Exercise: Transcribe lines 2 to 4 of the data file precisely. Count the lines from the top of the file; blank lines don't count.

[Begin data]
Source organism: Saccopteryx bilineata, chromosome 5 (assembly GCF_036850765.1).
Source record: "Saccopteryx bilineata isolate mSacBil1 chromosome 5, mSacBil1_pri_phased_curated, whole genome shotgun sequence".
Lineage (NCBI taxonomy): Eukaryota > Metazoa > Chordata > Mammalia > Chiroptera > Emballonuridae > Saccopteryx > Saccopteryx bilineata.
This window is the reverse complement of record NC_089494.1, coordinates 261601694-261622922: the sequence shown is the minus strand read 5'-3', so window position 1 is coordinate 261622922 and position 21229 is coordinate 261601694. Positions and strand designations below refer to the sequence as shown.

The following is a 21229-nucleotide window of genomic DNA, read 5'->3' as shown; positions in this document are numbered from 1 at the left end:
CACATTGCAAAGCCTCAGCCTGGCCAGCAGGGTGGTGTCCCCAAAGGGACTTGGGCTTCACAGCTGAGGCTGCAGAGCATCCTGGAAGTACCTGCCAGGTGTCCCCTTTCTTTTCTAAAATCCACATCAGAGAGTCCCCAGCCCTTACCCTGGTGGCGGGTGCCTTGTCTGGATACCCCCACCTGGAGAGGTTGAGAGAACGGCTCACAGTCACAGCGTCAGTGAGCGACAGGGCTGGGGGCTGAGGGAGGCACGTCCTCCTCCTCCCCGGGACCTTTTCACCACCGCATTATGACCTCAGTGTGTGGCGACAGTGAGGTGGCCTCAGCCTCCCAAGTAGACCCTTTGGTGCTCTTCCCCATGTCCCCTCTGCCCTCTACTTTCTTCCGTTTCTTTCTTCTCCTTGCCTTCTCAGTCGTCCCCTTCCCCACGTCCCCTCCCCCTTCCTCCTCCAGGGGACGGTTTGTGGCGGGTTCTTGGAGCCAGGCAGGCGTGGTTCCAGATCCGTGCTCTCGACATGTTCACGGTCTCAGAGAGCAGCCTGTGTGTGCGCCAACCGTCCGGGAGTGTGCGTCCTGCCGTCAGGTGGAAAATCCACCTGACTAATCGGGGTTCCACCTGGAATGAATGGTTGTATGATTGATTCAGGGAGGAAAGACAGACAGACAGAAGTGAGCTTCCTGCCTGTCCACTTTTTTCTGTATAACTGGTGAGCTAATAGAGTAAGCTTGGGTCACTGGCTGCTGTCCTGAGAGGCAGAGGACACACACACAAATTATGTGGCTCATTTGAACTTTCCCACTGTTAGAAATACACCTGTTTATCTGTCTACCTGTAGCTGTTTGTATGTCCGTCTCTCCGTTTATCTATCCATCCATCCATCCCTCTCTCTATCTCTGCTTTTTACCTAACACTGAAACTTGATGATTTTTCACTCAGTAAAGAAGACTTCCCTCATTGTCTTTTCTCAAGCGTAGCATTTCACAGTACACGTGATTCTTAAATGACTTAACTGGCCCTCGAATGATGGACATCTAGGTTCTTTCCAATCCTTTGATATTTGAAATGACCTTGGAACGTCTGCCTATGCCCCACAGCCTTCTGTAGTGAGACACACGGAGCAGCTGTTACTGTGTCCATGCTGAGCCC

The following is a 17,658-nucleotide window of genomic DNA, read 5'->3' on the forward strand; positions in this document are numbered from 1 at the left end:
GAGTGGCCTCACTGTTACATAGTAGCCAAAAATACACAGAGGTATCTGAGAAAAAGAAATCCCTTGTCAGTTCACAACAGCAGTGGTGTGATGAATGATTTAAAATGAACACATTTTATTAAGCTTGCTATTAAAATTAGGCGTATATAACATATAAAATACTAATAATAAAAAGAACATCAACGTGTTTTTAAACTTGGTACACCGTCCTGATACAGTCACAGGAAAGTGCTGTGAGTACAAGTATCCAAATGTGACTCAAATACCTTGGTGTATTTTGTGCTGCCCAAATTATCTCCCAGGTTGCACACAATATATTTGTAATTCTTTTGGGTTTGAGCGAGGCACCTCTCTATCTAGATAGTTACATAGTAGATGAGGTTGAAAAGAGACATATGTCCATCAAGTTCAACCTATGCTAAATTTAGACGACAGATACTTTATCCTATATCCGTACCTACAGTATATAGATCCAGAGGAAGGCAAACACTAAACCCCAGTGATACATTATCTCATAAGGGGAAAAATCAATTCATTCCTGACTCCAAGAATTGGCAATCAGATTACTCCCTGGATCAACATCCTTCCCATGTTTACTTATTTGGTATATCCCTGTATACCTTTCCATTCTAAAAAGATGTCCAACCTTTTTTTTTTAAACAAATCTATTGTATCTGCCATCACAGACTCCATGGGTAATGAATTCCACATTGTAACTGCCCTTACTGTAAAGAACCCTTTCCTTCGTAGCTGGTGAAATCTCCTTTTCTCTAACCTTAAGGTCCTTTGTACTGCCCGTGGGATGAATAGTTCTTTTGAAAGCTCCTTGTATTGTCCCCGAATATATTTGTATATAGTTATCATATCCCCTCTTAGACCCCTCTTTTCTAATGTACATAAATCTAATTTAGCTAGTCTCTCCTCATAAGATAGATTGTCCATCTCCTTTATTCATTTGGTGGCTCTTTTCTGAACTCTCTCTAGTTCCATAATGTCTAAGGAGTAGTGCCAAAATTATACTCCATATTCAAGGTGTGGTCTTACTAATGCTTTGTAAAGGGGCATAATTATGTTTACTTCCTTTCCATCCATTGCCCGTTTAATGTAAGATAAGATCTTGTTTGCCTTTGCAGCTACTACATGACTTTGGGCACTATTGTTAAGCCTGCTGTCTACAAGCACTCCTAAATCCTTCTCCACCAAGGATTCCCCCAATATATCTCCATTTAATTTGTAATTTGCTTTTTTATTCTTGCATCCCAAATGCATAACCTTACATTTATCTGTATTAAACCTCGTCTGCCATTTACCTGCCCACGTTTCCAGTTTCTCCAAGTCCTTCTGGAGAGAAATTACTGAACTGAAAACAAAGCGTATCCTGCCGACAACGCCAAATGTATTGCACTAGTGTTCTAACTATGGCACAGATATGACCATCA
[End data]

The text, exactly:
Source record: "Saccopteryx bilineata isolate mSacBil1 chromosome 5, mSacBil1_pri_phased_curated, whole genome shotgun sequence".
Lineage (NCBI taxonomy): Eukaryota > Metazoa > Chordata > Mammalia > Chiroptera > Emballonuridae > Saccopteryx > Saccopteryx bilineata.
This window is the reverse complement of record NC_089494.1, coordinates 261601694-261622922: the sequence shown is the minus strand read 5'-3', so window position 1 is coordinate 261622922 and position 21229 is coordinate 261601694. Positions and strand designations below refer to the sequence as shown.